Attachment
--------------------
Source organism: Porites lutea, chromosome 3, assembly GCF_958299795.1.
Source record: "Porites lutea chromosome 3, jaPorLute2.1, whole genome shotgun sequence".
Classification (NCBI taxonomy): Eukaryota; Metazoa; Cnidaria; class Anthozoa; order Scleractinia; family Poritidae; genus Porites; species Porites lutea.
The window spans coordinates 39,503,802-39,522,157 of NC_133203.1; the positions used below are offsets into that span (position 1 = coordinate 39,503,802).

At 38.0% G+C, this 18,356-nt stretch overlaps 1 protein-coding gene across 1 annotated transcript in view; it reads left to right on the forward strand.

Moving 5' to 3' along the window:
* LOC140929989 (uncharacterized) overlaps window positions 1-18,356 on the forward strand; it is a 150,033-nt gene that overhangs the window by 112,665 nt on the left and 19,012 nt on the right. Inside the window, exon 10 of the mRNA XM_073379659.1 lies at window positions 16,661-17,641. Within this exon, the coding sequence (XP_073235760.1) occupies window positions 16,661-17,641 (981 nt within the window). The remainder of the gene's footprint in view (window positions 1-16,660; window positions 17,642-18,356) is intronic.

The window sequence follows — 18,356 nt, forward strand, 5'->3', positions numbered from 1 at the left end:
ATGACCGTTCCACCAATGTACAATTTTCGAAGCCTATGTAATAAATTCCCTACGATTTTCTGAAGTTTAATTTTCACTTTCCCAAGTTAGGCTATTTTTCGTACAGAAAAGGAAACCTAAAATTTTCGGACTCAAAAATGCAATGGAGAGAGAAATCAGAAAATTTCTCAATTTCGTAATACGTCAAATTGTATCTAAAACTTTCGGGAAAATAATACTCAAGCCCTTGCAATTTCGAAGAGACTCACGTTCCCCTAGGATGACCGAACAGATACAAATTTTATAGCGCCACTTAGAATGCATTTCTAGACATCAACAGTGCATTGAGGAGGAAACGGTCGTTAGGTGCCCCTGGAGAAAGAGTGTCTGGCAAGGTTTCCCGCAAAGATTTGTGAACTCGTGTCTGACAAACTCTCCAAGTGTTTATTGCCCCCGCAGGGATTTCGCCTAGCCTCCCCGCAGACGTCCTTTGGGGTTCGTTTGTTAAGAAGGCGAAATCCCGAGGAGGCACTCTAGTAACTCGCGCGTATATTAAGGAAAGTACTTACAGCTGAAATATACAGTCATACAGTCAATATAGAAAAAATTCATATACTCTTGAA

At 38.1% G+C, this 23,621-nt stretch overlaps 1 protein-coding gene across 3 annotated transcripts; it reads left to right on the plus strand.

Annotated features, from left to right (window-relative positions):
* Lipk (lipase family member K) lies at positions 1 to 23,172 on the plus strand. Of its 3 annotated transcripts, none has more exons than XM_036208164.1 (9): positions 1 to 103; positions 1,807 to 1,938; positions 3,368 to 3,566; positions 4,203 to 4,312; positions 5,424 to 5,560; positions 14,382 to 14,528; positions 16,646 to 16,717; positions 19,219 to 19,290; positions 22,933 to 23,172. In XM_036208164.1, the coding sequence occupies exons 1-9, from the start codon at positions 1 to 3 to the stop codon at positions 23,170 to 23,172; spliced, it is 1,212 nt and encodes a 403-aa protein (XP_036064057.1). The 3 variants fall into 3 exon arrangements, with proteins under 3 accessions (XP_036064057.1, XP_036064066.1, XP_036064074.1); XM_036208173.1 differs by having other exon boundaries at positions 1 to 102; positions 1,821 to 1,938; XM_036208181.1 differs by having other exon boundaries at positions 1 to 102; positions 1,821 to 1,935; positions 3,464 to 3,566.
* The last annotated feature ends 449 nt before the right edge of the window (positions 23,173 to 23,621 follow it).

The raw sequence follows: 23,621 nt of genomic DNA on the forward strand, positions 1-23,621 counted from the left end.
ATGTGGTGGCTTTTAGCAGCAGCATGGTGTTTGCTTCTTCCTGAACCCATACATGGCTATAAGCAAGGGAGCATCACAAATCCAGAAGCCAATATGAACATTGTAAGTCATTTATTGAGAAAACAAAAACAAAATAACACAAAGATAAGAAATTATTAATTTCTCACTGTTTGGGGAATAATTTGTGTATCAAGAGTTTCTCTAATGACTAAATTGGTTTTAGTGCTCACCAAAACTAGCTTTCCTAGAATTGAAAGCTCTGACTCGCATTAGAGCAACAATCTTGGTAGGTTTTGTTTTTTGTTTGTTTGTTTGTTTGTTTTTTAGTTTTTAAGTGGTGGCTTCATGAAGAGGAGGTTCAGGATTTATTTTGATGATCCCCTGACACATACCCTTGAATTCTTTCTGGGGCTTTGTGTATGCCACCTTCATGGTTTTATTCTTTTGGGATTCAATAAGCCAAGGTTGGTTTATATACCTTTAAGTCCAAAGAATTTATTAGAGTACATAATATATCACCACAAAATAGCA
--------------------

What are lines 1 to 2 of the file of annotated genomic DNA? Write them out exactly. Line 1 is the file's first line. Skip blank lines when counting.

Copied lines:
Source organism: Porites lutea, chromosome 3, assembly GCF_958299795.1.
Source record: "Porites lutea chromosome 3, jaPorLute2.1, whole genome shotgun sequence".